10 Tips on Writing from David Ogilvy
“Good writing is not a natural gift. You have to learn to write well. Here are 10 hints.”
By Maria Popova
How is your New Year’s resolution to read more and write better holding up? After tracing the fascinating story of the most influential writing style guide of all time and absorbing advice on writing from some of modern history’s most celebrated writers, here comes some priceless and pricelessly uncompromising wisdom from a very different kind of cultural legend: iconic businessman and original “Mad Man” David Ogilvy (June 23, 1911–July 21, 1999).
On September 7th, 1982, Ogilvy sent the following internal memo to all agency employees, titled “How to Write” and found in the 1986 gem The Unpublished David Ogilvy (public library).
The better you write, the higher you go in Ogilvy & Mather. People who think well, write well.
Woolly minded people write woolly memos, woolly letters and woolly speeches.
Good writing is not a natural gift. You have to learn to write well. Here are 10 hints:
- Read the Roman-Raphaelson book on writing. Read it three times.
- Write the way you talk. Naturally.
- Use short words, short sentences and short paragraphs.
- Never use jargon words like reconceptualize, demassification, attitudinally, judgmentally. They are hallmarks of a pretentious ass.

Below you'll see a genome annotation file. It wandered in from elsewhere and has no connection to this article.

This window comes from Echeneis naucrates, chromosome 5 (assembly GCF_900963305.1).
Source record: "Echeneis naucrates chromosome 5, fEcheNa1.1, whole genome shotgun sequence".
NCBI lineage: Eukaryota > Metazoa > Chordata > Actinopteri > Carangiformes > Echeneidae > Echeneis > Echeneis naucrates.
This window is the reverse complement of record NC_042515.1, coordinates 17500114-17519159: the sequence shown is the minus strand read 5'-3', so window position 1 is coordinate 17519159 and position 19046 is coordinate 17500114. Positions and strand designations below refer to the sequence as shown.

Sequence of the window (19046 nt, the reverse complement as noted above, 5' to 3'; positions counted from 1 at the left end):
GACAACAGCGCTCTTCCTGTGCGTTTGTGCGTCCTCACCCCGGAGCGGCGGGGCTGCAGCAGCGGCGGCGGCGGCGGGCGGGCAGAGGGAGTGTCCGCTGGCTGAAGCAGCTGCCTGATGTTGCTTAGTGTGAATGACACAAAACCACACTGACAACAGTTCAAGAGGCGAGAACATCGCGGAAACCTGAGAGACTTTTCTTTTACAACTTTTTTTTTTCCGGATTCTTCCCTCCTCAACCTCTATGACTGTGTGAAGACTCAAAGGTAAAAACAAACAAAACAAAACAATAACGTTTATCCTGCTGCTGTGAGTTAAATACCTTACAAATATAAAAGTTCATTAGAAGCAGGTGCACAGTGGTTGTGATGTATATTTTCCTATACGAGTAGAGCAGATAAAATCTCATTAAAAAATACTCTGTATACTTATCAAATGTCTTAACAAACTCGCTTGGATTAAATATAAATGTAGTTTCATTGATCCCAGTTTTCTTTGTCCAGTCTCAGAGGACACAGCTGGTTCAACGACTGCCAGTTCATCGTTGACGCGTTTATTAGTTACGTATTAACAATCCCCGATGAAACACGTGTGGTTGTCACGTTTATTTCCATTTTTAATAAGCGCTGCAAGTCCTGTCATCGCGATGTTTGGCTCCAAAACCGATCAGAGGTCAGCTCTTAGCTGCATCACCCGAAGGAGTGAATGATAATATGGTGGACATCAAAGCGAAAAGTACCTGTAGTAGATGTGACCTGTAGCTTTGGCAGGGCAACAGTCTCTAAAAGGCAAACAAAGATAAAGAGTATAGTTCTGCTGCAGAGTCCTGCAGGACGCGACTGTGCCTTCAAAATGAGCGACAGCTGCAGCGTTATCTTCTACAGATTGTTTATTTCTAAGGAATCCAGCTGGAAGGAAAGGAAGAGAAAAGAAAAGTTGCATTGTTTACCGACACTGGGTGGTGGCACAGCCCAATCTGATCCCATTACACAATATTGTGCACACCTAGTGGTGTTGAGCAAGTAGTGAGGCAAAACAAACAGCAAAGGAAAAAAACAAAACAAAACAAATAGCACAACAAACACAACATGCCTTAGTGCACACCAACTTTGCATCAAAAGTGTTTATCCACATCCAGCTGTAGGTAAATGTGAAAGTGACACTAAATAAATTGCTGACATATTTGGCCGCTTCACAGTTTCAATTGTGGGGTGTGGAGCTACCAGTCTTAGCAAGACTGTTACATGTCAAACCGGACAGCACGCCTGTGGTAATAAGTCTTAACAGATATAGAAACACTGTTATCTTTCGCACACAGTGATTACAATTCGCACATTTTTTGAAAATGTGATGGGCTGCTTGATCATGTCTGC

- Never write more than two pages on any subject.
- Check your quotations.
- Never send a letter or a memo on the day you write it. Read it aloud the next morning — and then edit it.
- If it is something important, get a colleague to improve it.
- Before you send your letter or your memo, make sure it is crystal clear what you want the recipient to do.
- If you want ACTION, don’t write. Go and tell the guy what you want.
This, and much more of Ogilvy’s timeless advice — including his 10 criteria for creative leaders and his core principles of creative management — can be found in The Unpublished David Ogilvy, a fine addition to this ongoing archive of notable wisdom on writing. The book is long out of print, but you can still find a used copy by rummaging through Amazon’s stock or the library stacks.
via Lists of Note
Published February 7, 2012